Wellness Exams: comprehensive physical exams each year

Fecal Screening: annual inspection of fecal matter to check for internal parasites

To learn more about your cat’s recommended vaccination protocol and overall wellness routine, visit our resources page for additional info or give us a call to discuss and set up your necessary appointments at 701.757.3500.

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5 Fun Ways to Keep Your Cat Fit

5 Fun Ways to Keep Your Cat Fit

In addition to vaccinations, annual wellness exams, and regular dental care, an important part of keeping your feline friend healthy is daily exercise.

Did you know cats sleep for 70% of their lives? This tendency to lounge is very common among the cat community but is only a part of the reason that nearly 60% of cats are obese. Food and feeding habits are a big culprit, but so is a lack of dedicated playtime.

Cat laying on floor playing with mouse toy.

Cats need to jump, chase, climb and run to stay healthy and fit. Some of the key reasons these types of exercise are vital for your cat include:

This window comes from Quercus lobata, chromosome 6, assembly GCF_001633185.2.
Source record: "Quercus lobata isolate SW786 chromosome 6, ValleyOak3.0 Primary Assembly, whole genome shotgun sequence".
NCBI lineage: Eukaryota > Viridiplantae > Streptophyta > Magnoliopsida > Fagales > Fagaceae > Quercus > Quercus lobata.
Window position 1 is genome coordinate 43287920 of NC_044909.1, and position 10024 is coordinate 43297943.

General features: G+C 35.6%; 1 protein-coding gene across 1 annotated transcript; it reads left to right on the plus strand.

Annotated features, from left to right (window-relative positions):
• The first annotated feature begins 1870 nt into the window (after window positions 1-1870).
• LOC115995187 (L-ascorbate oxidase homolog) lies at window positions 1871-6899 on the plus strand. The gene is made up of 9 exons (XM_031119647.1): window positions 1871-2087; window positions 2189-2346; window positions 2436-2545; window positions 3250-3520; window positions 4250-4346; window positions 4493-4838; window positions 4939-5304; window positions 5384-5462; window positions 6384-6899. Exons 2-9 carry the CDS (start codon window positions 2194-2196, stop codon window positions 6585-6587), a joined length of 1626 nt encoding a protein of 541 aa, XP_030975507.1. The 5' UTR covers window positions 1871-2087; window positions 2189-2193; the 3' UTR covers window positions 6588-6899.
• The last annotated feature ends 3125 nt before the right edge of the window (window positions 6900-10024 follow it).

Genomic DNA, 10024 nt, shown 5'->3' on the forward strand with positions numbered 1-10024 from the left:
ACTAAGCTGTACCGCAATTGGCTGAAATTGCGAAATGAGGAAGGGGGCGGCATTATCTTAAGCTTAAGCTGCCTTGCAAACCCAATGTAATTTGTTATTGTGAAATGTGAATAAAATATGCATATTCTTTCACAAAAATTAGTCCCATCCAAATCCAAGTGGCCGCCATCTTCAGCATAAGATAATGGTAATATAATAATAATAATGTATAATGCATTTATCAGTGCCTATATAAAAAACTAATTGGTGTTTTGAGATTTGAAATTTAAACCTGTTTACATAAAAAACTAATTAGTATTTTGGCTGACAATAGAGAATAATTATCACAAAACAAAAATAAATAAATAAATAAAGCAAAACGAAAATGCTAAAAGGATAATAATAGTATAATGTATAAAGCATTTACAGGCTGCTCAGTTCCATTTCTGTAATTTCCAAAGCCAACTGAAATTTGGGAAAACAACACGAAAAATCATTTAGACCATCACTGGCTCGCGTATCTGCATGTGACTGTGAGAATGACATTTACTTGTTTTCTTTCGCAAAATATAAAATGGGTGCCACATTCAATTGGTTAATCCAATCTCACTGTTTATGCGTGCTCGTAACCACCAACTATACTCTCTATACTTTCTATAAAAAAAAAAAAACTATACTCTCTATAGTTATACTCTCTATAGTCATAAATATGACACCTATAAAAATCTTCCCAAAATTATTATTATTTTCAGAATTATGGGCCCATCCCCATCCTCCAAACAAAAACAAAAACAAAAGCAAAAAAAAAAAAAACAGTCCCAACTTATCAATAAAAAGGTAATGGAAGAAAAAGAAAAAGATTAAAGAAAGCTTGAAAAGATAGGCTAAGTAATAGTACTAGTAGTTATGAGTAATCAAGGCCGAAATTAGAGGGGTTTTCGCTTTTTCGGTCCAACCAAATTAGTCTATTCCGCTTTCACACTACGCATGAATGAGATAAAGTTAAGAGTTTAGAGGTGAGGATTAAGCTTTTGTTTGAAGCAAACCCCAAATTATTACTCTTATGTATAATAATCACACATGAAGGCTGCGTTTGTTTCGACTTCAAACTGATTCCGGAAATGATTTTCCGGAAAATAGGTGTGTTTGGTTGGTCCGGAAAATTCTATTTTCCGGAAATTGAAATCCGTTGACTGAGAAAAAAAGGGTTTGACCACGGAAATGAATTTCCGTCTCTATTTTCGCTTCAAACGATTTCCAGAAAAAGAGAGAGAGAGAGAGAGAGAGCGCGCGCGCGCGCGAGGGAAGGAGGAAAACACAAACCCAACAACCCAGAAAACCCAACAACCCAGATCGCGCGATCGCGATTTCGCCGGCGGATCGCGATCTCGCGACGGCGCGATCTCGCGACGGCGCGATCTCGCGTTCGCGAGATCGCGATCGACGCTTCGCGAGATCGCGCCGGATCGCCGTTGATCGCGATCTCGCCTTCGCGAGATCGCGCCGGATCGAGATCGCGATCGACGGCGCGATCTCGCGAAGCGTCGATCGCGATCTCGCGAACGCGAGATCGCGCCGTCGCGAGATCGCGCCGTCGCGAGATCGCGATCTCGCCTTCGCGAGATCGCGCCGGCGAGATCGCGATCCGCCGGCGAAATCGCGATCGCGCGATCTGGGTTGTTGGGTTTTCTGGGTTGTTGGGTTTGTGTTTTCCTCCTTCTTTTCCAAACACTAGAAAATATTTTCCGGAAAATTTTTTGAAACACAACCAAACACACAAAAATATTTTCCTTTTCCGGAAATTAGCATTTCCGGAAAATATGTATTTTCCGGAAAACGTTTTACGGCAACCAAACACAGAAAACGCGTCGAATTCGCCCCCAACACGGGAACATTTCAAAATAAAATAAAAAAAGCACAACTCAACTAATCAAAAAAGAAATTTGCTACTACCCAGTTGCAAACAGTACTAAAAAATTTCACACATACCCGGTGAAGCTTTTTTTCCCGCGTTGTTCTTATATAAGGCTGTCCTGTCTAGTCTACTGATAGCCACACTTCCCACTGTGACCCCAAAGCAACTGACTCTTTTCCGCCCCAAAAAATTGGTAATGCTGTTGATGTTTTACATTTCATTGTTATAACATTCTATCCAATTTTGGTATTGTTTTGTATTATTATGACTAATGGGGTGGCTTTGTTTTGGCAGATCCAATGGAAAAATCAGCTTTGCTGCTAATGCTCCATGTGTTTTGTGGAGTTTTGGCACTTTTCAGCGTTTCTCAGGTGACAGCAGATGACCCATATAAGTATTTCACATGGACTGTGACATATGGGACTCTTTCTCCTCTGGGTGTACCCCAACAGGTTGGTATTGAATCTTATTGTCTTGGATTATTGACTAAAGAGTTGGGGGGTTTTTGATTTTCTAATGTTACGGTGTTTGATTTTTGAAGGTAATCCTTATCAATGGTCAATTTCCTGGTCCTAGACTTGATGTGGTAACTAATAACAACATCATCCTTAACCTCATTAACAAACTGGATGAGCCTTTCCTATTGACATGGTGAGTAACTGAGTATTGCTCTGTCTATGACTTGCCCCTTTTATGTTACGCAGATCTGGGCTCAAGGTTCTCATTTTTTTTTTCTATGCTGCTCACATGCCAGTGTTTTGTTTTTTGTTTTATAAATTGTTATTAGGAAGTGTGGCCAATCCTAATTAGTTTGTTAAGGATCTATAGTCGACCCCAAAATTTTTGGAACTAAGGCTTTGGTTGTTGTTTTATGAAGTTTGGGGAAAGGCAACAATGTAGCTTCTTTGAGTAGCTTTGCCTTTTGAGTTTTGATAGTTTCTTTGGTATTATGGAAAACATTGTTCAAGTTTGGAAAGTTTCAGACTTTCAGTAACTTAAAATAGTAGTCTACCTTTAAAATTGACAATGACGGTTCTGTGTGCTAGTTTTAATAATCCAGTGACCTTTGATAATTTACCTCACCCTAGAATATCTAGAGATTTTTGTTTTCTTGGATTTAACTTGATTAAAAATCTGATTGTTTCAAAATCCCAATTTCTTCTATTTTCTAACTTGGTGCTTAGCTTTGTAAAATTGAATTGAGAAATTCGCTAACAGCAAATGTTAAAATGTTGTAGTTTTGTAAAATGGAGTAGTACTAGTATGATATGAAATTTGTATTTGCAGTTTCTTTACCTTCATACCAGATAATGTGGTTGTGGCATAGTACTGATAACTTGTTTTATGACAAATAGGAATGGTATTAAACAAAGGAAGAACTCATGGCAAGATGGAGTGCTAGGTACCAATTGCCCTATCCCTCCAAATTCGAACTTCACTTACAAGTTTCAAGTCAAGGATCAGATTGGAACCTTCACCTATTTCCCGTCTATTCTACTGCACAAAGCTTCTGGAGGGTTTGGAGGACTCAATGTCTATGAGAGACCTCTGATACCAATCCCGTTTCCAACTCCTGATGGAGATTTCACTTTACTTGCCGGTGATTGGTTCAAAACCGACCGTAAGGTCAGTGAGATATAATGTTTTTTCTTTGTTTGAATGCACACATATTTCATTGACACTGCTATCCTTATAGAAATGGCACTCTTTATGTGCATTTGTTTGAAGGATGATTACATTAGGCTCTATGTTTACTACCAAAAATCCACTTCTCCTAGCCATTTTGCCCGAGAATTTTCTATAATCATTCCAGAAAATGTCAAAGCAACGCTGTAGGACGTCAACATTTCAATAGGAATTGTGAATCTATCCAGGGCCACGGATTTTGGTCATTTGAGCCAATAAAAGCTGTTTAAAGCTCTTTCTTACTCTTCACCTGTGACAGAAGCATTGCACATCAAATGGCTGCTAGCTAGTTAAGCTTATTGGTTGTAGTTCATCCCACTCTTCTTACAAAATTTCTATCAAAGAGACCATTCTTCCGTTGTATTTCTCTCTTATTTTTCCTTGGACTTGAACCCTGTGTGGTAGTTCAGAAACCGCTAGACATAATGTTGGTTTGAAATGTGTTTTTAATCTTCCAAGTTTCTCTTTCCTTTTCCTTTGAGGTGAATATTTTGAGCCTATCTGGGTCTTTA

• Maintaining healthy body weight
  • Toning and strengthening muscles
  • Keeping their mind active
  • Creating a bond between cat and owner

Exercise and playtime around 10-15 minutes once or twice a day is recommended, but remember, cats are committed to their sleep time, so if they get 10 minutes of playtime in each day, that’s great!

Here are five great ways to get your cat fit, healthy, and more active.

1. Indoor hunting

Hiding bits of kibble around the house for a little indoor scavenger hunt is a great way to get your kitty on the prowl and prevent them from eating too quickly, while also turning mealtime into an exercise that activates their mind.

2. Toys

Toys are an excellent way to engage your cat, and they come in tons of options from laser pointers, bird-like feather floor and wand designs to furry fake mice, electronics, and the classic string. Every cat is a little different, so if your pet doesn’t love one toy, try something different to see what piques their interest.

Keep in mind that cats are hunters, so when you are playing with them and their toys, try to mimic the animal they may be hunting. A mouse toy should scamper across the floor, while a wand toy with feathers at the end should fly, land and take off much like a bird. Your cat will be more interested in chasing the potential prey – so make it fun!

Kitten playing with ribbon.

3. Agility training

Most people think agility training is just for dogs, but some cats enjoy agility training too! Check out this video for some ideas on how to use agility training to get your cat moving:

4. Try out the leash